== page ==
The US Federal Aviation Administration (FAA) said later this week that it had determined conditions that would allow FedEx to install missile defense capabilities on Airbus A321-200 aircraft. The Authority clarified that it is still reviewing the proposal and will study public response to these terms.
The delivery service applied for permission to equip its aircraft with infrared lasers designed to counter heat-seeking missiles in October 2019. The source notes that FedEx does not currently operate Airbus 321 aircraft.
Airlines and governments have long tried to keep airliners safe from the danger posed by man-portable air defense systems or MANPADS. Some MANPADS use infrared systems to target aircraft engines.
“The FedEx Missile Defense System directs infrared laser energy at an incoming missile in an attempt to interrupt the missile’s heat tracking of the aircraft,” the FAA document said.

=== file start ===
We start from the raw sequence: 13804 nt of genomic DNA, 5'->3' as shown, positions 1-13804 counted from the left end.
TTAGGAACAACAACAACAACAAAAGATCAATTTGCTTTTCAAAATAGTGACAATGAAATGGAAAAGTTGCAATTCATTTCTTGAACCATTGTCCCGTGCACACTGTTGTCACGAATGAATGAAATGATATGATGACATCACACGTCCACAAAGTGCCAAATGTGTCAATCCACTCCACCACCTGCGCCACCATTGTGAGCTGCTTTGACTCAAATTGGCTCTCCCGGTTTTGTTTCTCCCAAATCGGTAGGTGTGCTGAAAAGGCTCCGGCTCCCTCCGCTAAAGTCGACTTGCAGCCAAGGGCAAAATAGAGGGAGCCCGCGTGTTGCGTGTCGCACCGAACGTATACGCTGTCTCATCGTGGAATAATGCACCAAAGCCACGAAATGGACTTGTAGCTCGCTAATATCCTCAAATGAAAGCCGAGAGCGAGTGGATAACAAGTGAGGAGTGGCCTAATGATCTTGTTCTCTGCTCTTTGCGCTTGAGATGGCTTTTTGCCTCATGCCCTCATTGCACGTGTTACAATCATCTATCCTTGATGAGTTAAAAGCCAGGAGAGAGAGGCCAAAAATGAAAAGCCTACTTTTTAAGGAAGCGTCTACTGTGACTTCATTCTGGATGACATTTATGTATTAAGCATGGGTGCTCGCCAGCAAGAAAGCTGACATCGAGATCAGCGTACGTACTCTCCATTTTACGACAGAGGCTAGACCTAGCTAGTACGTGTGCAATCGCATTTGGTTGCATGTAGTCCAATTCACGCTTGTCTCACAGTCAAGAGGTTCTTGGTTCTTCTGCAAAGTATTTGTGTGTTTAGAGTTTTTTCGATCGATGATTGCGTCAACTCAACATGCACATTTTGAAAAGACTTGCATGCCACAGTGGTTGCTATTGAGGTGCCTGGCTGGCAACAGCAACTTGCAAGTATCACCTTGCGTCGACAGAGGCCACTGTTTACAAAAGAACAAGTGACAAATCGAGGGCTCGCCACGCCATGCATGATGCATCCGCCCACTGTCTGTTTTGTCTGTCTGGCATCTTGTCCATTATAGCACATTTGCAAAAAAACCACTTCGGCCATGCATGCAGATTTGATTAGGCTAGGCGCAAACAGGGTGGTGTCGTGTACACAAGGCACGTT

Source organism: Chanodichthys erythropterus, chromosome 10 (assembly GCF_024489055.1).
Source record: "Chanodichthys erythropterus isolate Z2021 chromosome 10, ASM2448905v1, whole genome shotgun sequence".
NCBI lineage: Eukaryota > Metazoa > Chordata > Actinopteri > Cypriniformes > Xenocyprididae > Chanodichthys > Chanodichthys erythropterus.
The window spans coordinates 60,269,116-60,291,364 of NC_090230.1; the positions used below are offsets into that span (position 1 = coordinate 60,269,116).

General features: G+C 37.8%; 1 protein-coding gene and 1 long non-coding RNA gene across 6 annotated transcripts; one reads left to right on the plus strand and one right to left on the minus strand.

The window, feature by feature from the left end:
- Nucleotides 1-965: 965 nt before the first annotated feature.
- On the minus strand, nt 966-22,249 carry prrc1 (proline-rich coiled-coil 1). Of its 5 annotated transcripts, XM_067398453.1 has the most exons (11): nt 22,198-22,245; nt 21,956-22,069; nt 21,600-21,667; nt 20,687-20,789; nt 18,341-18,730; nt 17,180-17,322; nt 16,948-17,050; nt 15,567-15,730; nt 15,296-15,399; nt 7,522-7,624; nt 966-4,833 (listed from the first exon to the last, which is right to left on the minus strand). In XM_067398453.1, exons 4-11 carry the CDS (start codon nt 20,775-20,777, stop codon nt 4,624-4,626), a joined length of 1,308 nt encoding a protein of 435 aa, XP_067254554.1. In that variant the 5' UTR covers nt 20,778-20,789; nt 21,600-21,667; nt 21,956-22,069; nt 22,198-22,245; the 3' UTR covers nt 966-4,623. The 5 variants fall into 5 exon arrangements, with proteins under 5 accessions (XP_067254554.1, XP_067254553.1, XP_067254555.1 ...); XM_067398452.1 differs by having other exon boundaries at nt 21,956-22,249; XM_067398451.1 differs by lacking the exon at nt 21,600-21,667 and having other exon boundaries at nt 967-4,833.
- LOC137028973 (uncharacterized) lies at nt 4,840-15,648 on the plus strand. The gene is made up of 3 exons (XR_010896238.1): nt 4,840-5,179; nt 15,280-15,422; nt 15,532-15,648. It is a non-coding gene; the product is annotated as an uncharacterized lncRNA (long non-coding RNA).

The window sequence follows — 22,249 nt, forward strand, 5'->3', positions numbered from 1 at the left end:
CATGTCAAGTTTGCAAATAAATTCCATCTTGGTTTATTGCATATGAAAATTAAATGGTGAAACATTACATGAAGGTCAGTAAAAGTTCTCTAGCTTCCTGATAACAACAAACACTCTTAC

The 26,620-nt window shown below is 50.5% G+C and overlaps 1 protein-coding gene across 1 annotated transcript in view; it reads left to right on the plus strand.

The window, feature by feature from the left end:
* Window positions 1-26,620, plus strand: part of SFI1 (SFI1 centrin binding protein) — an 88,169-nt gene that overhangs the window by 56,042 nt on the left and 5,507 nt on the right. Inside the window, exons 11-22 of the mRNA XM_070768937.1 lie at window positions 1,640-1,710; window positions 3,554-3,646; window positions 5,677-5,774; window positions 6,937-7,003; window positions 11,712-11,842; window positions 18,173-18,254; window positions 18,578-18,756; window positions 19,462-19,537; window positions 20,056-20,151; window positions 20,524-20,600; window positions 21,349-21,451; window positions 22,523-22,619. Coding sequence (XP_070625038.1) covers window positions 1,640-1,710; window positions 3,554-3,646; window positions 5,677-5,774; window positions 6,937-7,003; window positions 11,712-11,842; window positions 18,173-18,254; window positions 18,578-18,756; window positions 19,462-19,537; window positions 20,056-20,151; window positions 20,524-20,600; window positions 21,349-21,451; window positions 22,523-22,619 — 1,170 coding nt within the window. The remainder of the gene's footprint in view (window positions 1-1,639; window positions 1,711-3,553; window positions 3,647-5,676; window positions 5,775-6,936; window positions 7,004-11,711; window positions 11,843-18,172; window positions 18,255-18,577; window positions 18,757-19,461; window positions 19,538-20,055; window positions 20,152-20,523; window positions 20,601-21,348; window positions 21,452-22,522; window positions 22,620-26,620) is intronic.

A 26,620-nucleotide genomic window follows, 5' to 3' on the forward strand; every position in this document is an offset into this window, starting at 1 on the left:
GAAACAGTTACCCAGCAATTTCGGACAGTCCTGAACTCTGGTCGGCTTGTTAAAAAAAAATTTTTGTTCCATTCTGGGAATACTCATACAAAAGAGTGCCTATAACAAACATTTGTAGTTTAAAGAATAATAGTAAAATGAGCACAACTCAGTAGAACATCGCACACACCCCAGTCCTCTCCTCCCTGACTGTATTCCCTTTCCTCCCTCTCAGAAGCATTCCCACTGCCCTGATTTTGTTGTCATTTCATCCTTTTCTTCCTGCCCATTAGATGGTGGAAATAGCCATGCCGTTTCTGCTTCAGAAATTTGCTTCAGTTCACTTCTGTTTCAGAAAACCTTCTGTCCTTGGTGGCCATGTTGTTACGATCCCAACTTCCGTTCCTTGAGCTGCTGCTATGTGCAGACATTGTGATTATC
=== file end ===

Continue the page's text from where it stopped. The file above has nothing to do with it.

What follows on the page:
Among the conditions that the FAA put forward before it considers issuing a permit is to prevent inadvertent activation of the ground protection system, including during maintenance.
More than 40 civilian aircraft have been hit by MANPADS since the 1970s, according to the US State Department.
Efforts to combat this threat intensified after two rockets narrowly missed an Arkia Israel Airlines Boeing 757 taking off from Mombasa Airport in November 2002.
Cargo planes were also attacked.
In 2003, a DHL Airbus A300 cargo plane was damaged by a MANPADS and forced to make an emergency landing in Baghdad.
In 2007 and 2008, FedEx took part in US government testing of anti-missile technology for civil aircraft, installing the Northrop Grumman Guardian anti-missile system on some commercial cargo flights.